Eagles’ early offseason outlook: What changes are on the horizon?

Coming off their 2019 bye week, the Eagles are staring down a tough home-stay in which they will welcome the 8-1 New England Patriots and 8-2 Seattle Seahawks in successive weeks. With four of five of the final games of the season being played against division rivals, the playoff picture for the Eagles is quickly materializing.

The next two weeks will undoubtedly shape the pathway Philadelphia must take to return to the playoffs for a third straight season. The “three-peat” would be the first time since 2010 the Birds have made the playoffs in three consecutive seasons.

2010 was also the year that the team bid farewell to longtime Eagles Jason Babin (for the second time), Jeremiah Trotter (for the third time), Brian Westbrook and Donovan McNabb; going to show that even successful teams need to adapt to stay competitive. To head the changes, the front office promoted current GM Howie Roseman to his post, and the new age Eagles began to take shape. That year, with multiple players looking for new deals, the team retained their key playmakers and trimmed the fat, preparing for another run at a title. This season, the team faces a similar juncture.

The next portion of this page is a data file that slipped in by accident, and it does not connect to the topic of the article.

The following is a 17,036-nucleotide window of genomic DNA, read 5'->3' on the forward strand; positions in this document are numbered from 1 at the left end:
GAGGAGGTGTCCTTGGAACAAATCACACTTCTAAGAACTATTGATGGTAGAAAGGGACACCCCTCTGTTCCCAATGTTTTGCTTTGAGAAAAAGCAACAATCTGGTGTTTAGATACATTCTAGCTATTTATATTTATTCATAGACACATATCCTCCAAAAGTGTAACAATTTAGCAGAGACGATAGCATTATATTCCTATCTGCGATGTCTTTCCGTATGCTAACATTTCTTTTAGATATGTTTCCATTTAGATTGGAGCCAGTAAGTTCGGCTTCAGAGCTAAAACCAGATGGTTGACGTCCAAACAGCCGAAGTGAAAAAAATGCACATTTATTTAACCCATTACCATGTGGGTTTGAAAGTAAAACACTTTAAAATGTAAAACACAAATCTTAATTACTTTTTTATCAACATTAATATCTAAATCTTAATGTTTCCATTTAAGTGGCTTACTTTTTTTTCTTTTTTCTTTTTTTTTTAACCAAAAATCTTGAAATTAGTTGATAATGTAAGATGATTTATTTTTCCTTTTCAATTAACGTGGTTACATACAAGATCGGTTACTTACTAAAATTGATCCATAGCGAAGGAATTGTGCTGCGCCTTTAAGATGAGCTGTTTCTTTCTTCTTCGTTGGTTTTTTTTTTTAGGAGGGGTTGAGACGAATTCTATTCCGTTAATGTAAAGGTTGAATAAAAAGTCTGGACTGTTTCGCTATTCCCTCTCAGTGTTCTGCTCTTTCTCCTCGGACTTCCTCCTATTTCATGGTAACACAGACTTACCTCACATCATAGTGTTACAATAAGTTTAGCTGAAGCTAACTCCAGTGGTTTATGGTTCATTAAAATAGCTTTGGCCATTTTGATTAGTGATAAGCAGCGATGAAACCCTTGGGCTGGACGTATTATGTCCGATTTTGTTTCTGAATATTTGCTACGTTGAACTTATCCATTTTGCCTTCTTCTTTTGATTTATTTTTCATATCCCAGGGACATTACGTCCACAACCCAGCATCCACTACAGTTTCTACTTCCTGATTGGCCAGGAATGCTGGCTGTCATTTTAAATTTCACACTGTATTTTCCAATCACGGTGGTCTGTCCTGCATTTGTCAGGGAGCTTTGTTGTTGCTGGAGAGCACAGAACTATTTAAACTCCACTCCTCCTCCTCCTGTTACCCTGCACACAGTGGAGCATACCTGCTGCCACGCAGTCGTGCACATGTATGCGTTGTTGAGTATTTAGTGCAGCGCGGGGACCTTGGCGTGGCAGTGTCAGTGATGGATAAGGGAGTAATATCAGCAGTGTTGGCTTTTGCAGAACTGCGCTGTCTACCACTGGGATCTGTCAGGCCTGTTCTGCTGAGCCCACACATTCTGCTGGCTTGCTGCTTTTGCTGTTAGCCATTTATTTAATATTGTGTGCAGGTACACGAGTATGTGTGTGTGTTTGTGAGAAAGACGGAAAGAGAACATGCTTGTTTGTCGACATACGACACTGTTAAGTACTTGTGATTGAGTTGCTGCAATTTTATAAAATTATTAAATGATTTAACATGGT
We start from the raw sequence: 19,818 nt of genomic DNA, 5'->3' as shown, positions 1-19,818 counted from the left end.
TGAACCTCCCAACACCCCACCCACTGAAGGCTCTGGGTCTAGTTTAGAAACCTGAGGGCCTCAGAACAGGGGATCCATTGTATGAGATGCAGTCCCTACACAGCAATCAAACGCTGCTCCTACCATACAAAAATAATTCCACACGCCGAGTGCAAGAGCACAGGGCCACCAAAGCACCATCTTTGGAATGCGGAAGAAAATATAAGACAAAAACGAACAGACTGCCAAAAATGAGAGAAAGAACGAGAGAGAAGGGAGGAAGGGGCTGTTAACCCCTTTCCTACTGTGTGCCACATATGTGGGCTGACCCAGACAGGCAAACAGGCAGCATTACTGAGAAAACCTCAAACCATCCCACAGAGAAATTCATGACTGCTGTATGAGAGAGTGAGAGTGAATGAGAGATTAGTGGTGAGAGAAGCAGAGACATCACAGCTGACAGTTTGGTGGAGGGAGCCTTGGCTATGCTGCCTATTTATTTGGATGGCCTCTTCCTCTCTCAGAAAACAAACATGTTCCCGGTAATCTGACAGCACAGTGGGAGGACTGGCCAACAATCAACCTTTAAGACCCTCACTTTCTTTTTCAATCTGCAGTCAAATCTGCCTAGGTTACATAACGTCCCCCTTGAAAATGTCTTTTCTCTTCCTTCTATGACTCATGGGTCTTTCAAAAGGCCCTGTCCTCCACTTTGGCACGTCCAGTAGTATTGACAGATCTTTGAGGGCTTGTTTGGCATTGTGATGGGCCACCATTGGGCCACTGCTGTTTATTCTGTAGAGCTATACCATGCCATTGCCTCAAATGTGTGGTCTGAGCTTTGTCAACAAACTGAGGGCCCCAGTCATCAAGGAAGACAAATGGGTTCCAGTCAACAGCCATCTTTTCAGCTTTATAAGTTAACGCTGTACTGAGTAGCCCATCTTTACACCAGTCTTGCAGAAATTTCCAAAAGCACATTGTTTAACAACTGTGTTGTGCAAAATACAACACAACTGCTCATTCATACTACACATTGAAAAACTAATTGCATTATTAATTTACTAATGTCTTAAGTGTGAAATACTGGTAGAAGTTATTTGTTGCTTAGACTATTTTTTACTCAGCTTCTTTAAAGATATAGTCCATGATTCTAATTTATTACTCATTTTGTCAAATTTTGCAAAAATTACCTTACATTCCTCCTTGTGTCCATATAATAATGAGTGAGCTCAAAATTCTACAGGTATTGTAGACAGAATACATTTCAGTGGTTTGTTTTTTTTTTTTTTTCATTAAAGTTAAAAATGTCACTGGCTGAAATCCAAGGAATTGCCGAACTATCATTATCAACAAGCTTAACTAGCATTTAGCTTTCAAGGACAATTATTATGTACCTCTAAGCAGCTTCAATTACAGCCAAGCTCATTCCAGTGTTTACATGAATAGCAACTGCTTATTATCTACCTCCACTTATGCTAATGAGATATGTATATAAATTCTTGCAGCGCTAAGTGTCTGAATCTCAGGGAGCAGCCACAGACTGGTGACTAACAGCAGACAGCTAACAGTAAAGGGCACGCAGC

My last article outlined what would need to happen for the Eagles to retain as many players as possible and still be competitive in free agency. You can check out that article here:

This week, we take an early approach to the offseason that mimics that of 2009-2010: with some tough financial decisions to be made, the Birds can’t keep everyone. In an attempt to harness Carson Wentz’ prime years, the Eagles could make some quick swaps to revitalize the team without making any controversial or high-risk moves. Let’s begin with the names already on the roster with expiring contracts.

Re-sign/ Let Walk

Estimated 2020 Cap Space (Spotrac)$38.5M
Nate SudfeldRe-sign$3.5M
Josh McCownRetire
Jordan HowardWalk
Darren SprolesRetire
Corey Clement (RFA)Walk
Nelson AgholorWalk
Jason PetersRetire
Halapoulivaati VaitaiRe-Sign$3.0M
Vinny CurryWalk
Tim JerniganWalk
Hassan RidgewayRe-sign$2.0M
Nigel Bradham*Opt in[$9.7M]
Kamu Grugier-HillRe-sign$4.5M
Rodney McLeodRe-sign$4.0M
Jalen MillsWalk
Ronald DarbyRe-sign$5.5M
Andrew SendejoWalk
Rick LovatoRe-sign$1.0M
Jake Elliott (RFA)Re-sign$2.5M
Salaries– $26.0M
Remaining Cap Space$12.5M

*Club option [salary included]